Multidetector computed tomography (MDCT) angiography has emerged as a novel technique which has overcome most of the disadvantages of conventional coronary angiography. It provides precise, noninvasive evaluation of coronary artery anomalies with regard to origin, course, and termination.[1,7] With its high temporal and spatial resolution and advanced postprocessing algorithms, MDCT creates high quality multiplanar images which aid in the evaluation of the coronary arteries along with the cardiac chambers, pulmonary arteries, and aorta. Dual source multislice CT with its higher temporal resolution (83 ms) allows for the evaluation of coronary arteries in everyday practice in newborns and children with high heart rates.[1,2,8]


Between January 2010 and June 2011, a total of six selected children who underwent MDCT as a part of their preoperative evaluation were included in this study. Patient details are listed in Table 1.

Table 1: Patient data

Multidetector computed tomography protocol
Computed tomography coronary angiography (CTCA) was performed with dual source 64-channel MDCT (SOMATOM Definition, Siemens Medical Solutions, Erlangen, Germany). Coronary CT examinations were performed with a low kilovolt dose reduction algorithm (80 kV, range 150-350 mA based upon body weight) for all patients. A timing bolus was performed at 80 kVp and 10 mAs per rotation at the level of the left ventricle (LV). The maximum tube current pulse window was set for 35-75% of the cardiac cycle. The tube current was modulated down to 25% of the maximum mAs per rotation outside the pulse window.

Iodinated contrast material (320 mg of iodixanol per milliliter, Visipaque 320 mg/mL, GE Healthcare Inc., Princeton, New Jersey, USA) 1.5 ml per kilogram was injected into the right antecubital vein at a flow rate of 0.8-3 mL/seconds. This was followed by a saline chaser, which was injected at the same flow rate. A bolustracking technique was applied to synchronize the data acquisition with the arrival of contrast material in the coronary arteries.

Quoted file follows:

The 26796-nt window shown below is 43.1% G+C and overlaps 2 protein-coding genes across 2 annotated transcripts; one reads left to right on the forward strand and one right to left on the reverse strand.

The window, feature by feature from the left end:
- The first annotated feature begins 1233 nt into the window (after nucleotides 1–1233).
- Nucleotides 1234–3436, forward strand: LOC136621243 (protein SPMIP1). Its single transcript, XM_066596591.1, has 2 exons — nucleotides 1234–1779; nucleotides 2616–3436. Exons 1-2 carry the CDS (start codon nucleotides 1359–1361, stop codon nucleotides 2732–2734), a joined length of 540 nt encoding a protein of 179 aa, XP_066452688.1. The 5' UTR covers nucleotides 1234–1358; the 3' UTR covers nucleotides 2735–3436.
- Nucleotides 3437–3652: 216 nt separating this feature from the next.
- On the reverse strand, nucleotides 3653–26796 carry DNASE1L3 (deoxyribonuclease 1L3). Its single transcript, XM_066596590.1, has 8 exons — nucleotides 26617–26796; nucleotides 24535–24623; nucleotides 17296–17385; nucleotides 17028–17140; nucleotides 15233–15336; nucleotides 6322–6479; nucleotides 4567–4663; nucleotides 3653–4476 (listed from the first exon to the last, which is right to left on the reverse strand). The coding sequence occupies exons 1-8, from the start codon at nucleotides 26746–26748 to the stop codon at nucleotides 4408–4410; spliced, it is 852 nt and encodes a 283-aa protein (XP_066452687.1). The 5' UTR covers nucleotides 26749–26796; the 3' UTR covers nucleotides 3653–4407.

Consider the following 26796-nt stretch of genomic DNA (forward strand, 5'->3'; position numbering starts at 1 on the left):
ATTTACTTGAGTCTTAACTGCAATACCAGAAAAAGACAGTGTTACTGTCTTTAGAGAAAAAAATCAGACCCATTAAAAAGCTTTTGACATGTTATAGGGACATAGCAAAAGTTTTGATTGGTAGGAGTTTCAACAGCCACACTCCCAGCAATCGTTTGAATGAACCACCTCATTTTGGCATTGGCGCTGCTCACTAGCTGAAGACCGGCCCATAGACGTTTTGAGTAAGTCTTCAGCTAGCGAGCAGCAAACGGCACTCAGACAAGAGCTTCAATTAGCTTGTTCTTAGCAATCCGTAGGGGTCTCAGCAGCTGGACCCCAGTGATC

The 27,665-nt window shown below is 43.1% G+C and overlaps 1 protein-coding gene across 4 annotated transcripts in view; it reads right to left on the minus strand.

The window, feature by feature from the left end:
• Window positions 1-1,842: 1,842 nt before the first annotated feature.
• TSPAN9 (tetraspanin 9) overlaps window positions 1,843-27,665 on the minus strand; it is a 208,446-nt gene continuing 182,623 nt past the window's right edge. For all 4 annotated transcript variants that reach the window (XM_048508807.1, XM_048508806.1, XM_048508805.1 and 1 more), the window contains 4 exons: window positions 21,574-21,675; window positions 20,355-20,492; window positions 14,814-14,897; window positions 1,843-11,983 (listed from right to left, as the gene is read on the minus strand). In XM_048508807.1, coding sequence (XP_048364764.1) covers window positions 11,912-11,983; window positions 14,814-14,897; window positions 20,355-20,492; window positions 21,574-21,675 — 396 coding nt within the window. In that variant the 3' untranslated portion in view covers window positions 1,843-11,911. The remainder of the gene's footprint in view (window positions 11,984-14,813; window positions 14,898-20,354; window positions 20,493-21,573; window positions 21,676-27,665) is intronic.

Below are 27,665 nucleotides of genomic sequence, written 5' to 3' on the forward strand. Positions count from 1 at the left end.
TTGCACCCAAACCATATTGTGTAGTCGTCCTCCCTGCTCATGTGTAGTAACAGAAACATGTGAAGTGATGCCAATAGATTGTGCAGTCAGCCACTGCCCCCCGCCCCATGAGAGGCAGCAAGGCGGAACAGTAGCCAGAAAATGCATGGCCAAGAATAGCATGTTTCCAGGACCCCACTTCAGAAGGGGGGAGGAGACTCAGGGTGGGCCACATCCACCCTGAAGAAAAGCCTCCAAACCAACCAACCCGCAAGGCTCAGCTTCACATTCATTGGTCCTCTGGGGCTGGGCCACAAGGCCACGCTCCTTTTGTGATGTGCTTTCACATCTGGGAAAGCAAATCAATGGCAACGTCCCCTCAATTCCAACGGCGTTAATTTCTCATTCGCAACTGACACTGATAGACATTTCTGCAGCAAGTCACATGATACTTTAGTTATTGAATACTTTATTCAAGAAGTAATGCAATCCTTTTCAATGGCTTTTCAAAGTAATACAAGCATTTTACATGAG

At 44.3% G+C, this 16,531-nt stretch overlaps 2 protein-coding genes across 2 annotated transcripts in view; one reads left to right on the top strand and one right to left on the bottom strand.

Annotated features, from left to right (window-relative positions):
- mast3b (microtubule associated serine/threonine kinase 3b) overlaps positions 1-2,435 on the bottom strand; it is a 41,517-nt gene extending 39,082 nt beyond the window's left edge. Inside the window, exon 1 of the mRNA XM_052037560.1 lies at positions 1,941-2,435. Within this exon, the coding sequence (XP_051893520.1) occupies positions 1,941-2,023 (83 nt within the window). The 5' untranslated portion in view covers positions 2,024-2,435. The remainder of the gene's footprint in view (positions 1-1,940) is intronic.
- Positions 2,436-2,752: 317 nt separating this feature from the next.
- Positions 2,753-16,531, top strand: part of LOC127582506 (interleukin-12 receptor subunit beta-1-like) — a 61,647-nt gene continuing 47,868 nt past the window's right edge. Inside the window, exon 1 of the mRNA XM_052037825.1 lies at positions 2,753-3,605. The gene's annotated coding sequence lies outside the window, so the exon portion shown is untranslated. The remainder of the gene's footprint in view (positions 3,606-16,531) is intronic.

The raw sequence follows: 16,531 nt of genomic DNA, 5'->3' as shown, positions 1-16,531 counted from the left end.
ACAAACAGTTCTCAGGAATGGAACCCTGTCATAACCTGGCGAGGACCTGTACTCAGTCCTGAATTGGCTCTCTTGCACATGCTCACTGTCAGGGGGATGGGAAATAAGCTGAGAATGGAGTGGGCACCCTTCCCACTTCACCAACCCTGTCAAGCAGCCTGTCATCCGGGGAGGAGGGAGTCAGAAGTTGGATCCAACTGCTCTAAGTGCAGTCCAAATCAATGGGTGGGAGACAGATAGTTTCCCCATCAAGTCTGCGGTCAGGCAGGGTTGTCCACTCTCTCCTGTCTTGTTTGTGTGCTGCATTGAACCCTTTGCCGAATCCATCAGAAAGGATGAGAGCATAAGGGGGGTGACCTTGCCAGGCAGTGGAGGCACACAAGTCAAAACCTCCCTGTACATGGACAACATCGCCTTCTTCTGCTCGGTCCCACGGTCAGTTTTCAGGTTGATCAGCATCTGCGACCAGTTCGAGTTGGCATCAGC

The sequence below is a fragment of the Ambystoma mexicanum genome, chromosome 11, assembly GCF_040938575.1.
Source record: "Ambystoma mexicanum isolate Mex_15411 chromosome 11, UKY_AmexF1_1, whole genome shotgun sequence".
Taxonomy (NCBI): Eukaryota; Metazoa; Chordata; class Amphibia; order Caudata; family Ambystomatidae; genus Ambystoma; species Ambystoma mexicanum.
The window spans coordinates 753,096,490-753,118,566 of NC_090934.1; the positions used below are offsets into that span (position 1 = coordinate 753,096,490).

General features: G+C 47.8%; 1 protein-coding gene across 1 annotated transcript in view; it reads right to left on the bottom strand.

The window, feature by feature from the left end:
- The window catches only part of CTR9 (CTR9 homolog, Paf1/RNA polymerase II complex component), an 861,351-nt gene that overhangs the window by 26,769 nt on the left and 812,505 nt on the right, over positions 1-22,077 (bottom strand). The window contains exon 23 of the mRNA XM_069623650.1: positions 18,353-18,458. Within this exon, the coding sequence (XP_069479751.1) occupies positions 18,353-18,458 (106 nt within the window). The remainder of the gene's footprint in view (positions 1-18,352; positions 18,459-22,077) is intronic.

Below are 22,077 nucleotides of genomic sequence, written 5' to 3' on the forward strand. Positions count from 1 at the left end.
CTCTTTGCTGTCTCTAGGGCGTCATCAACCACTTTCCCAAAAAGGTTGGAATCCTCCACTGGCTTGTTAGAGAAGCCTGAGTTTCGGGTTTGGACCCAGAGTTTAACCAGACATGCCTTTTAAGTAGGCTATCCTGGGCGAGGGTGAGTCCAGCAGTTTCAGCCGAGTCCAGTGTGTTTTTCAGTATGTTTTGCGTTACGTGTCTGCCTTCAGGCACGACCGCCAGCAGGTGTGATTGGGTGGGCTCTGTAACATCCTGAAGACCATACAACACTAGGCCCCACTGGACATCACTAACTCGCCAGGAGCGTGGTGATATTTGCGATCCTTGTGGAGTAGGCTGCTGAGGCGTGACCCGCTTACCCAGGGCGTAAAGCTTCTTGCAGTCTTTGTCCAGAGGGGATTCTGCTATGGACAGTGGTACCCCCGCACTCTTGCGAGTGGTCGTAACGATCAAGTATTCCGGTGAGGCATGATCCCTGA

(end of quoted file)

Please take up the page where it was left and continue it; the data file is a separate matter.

Case 1– Anomalous left coronary artery from the pulmonary artery (ALCAPA) syndrome:
A t womonth- old girl was admitted to our hospital with severe dyspnea. Physical examination revealed a grade 2/4 systolic murmur, and cardiomegaly was noted on her chest X-ray. Electrocardiography (ECG) showed deep Q waves in leads I, aVL, and V4-V6 derivations, and echocardiography revealed a dilated and hypokinetic LV with an end-diastolic diameter of 36 mm and an ejection fraction of 18%. The left main coronary artery (LMCA) was not visible. There was also dilatation of the right coronary artery (RCA) and diastolic flow in the pulmonary artery (PA). Echocardiographic and clinical findings were consistent with cardiogenic shock and were suspicious for ALCAPA. Due to rapid clinical deterioration, MDCT was performed as a fast and accurate diagnostic technique to confirm this diagnosis.

Computed tomography showed the LMCA arising from the posterior and lateral wall of the right pulmonary artery (RPA) and dividing shortly thereafter into the left anterior descending artery (LADA) and circumflex (Cx) artery (Figure 1a). The RCA originated from the right sinus of Valsalva, and it was slightly dilated at 3.2 mm in diameter. The LV and left atrium were also dilated, compressing the right ventricle (RV) (Figure 1b). Based upon these findings, the diagnosis of ALCAPA was established. The patient underwent an operation, and reimplantation of the LMCA into the aorta was performed successfully.